In 2011, the Center and partners petitioned FWS to reintroduce panthers to the Okefenokee National Wildlife Refuge. In addition to protecting the last remaining Florida panther population’s southwest Florida habitat, areas for panther expansion must be identified and panthers reintroduced. The 2008 Florida panther recovery plan calls for establishing two additional panther populations to help reduce the risk of extinction. The recovery plan explicitly identifies the Greater Okefenokee ecosystem of southern Georgia and northern Florida. In fact, two live experiments confirmed that the area would support panther reintroduction. But, again, FWS rejected our petition and to date has failed to follow the recommendations of its recovery plan and reintroduce panthers anywhere.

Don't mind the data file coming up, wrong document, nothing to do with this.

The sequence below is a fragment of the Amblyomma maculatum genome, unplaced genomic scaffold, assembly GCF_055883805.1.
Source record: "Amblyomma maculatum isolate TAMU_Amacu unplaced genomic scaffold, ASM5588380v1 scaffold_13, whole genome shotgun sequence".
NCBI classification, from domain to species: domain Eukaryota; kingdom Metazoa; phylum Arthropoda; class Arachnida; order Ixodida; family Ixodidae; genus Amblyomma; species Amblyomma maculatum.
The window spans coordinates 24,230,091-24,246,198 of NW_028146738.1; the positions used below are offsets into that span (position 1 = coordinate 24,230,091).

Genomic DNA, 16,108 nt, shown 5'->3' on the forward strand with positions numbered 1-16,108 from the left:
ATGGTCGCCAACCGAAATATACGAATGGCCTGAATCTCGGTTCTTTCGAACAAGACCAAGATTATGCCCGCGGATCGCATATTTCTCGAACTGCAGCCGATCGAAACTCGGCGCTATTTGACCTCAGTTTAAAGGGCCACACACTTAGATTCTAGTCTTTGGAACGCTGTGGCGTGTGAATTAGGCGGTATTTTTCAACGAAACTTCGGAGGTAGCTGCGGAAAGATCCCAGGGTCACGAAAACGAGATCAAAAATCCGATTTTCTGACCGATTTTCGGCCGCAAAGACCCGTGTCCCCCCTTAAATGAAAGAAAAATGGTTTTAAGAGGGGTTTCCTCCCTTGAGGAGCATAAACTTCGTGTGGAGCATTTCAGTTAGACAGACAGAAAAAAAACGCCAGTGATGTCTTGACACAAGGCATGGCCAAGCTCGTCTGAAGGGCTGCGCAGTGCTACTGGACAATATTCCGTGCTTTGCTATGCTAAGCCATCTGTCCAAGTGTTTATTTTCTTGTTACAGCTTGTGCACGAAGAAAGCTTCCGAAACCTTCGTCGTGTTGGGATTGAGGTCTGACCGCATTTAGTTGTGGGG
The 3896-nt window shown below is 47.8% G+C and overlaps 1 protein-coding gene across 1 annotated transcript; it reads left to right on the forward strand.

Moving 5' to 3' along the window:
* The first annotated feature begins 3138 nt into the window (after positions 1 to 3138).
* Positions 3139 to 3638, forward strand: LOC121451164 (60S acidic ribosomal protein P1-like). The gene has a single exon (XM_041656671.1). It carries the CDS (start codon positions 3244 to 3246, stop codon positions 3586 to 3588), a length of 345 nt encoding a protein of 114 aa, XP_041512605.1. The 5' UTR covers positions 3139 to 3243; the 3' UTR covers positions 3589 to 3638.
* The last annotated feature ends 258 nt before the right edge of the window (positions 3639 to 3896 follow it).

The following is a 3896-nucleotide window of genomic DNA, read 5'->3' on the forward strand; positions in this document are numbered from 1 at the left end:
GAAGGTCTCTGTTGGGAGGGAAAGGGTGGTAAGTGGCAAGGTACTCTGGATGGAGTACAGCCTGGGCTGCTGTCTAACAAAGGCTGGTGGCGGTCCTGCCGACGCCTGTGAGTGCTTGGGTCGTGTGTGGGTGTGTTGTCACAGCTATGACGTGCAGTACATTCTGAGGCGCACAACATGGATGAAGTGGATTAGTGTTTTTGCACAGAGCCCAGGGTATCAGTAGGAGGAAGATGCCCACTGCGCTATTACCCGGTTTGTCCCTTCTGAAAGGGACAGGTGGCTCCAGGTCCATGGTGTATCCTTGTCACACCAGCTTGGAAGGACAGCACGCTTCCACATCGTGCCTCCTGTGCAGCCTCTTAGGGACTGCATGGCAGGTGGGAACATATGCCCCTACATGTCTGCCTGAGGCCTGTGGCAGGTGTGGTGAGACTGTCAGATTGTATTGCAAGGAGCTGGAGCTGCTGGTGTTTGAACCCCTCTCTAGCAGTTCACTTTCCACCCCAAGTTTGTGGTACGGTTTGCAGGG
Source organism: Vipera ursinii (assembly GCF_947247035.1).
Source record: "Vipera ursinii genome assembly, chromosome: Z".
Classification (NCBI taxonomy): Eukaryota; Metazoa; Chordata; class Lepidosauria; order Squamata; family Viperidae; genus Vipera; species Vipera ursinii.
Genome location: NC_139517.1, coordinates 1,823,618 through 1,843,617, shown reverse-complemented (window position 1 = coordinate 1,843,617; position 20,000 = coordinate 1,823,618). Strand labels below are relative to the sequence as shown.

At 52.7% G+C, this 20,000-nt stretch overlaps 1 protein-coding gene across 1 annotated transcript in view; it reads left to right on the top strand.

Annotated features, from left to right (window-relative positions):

In 2013, the Center and partners launched a lawsuit challenging federal permits authorizing a sand and limestone mine in core panther habitat. Not only was the mine site on panther habitat, at least 31 panthers had been documented within a 25 mile radius of the mine. Additionally, seven documented Florida panther traffic mortalities had occurred within five miles of the project site, and the mine was projected to significantly increase truck traffic. Another troubling aspect of the project was that the mine was identified as the future site of a new town. In other words, once the limestone and sand had been removed from the mine, the large holes left behind would become featured “lakes” for future residential development. Such development would further worsen traffic. Unfortunately, we were unsuccessful in getting the permits rescinded, but to-date, the mine has not been built.